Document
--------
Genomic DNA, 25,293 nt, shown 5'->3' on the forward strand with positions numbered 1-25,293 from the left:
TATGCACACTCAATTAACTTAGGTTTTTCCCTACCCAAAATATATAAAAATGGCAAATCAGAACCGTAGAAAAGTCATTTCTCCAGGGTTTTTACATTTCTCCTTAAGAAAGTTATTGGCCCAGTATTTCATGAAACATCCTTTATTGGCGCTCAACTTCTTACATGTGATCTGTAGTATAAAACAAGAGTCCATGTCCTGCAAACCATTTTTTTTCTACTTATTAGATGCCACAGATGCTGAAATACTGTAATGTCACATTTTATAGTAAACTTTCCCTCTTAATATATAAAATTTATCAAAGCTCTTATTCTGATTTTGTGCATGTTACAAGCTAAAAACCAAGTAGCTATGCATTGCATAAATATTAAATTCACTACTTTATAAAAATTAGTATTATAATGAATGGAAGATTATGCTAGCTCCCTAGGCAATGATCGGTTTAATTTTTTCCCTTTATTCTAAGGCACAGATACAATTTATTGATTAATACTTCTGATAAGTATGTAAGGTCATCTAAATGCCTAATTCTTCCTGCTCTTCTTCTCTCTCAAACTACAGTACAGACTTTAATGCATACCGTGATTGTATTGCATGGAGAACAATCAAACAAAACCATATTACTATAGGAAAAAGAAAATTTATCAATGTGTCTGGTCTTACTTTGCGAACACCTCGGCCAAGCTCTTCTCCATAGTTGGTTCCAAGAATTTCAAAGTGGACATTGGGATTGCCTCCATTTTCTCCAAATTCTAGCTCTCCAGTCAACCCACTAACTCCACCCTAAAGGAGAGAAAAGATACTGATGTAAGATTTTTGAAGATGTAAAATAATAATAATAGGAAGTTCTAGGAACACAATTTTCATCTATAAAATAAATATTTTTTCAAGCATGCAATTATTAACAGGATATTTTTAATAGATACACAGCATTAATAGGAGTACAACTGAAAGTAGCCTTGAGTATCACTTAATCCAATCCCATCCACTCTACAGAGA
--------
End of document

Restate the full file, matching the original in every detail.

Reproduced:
Genomic DNA, 25,293 nt, shown 5'->3' on the forward strand with positions numbered 1-25,293 from the left:
TATGCACACTCAATTAACTTAGGTTTTTCCCTACCCAAAATATATAAAAATGGCAAATCAGAACCGTAGAAAAGTCATTTCTCCAGGGTTTTTACATTTCTCCTTAAGAAAGTTATTGGCCCAGTATTTCATGAAACATCCTTTATTGGCGCTCAACTTCTTACATGTGATCTGTAGTATAAAACAAGAGTCCATGTCCTGCAAACCATTTTTTTTCTACTTATTAGATGCCACAGATGCTGAAATACTGTAATGTCACATTTTATAGTAAACTTTCCCTCTTAATATATAAAATTTATCAAAGCTCTTATTCTGATTTTGTGCATGTTACAAGCTAAAAACCAAGTAGCTATGCATTGCATAAATATTAAATTCACTACTTTATAAAAATTAGTATTATAATGAATGGAAGATTATGCTAGCTCCCTAGGCAATGATCGGTTTAATTTTTTCCCTTTATTCTAAGGCACAGATACAATTTATTGATTAATACTTCTGATAAGTATGTAAGGTCATCTAAATGCCTAATTCTTCCTGCTCTTCTTCTCTCTCAAACTACAGTACAGACTTTAATGCATACCGTGATTGTATTGCATGGAGAACAATCAAACAAAACCATATTACTATAGGAAAAAGAAAATTTATCAATGTGTCTGGTCTTACTTTGCGAACACCTCGGCCAAGCTCTTCTCCATAGTTGGTTCCAAGAATTTCAAAGTGGACATTGGGATTGCCTCCATTTTCTCCAAATTCTAGCTCTCCAGTCAACCCACTAACTCCACCCTAAAGGAGAGAAAAGATACTGATGTAAGATTTTTGAAGATGTAAAATAATAATAATAGGAAGTTCTAGGAACACAATTTTCATCTATAAAATAAATATTTTTTCAAGCATGCAATTATTAACAGGATATTTTTAATAGATACACAGCATTAATAGGAGTACAACTGAAAGTAGCCTTGAGTATCACTTAATCCAATCCCATCCACTCTACAGAGA